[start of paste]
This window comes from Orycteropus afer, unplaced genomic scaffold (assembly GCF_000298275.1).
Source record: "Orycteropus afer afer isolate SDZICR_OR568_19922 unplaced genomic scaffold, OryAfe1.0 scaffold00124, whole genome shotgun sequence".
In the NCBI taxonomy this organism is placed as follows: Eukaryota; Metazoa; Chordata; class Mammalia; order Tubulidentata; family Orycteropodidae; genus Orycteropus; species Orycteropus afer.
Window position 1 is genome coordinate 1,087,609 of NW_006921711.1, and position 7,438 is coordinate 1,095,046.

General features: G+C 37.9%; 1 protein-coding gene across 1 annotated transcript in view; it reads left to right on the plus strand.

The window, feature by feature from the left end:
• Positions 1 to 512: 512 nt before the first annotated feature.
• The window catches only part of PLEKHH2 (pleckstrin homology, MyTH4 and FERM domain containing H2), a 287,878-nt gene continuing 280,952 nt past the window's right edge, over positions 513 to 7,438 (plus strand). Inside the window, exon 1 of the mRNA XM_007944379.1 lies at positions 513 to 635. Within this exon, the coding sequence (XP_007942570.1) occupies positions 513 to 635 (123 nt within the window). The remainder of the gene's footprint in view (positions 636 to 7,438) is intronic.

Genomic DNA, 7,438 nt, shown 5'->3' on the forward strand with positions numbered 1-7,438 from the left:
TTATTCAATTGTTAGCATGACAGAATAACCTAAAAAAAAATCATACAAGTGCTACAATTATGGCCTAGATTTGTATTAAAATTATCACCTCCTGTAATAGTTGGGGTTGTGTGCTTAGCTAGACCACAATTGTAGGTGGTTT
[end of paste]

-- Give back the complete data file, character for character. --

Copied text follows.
This window comes from Orycteropus afer, unplaced genomic scaffold (assembly GCF_000298275.1).
Source record: "Orycteropus afer afer isolate SDZICR_OR568_19922 unplaced genomic scaffold, OryAfe1.0 scaffold00124, whole genome shotgun sequence".
In the NCBI taxonomy this organism is placed as follows: Eukaryota; Metazoa; Chordata; class Mammalia; order Tubulidentata; family Orycteropodidae; genus Orycteropus; species Orycteropus afer.
Window position 1 is genome coordinate 1,087,609 of NW_006921711.1, and position 7,438 is coordinate 1,095,046.

General features: G+C 37.9%; 1 protein-coding gene across 1 annotated transcript in view; it reads left to right on the plus strand.

The window, feature by feature from the left end:
• Positions 1 to 512: 512 nt before the first annotated feature.
• The window catches only part of PLEKHH2 (pleckstrin homology, MyTH4 and FERM domain containing H2), a 287,878-nt gene continuing 280,952 nt past the window's right edge, over positions 513 to 7,438 (plus strand). Inside the window, exon 1 of the mRNA XM_007944379.1 lies at positions 513 to 635. Within this exon, the coding sequence (XP_007942570.1) occupies positions 513 to 635 (123 nt within the window). The remainder of the gene's footprint in view (positions 636 to 7,438) is intronic.

Genomic DNA, 7,438 nt, shown 5'->3' on the forward strand with positions numbered 1-7,438 from the left:
TTATTCAATTGTTAGCATGACAGAATAACCTAAAAAAAAATCATACAAGTGCTACAATTATGGCCTAGATTTGTATTAAAATTATCACCTCCTGTAATAGTTGGGGTTGTGTGCTTAGCTAGACCACAATTGTAGGTGGTTT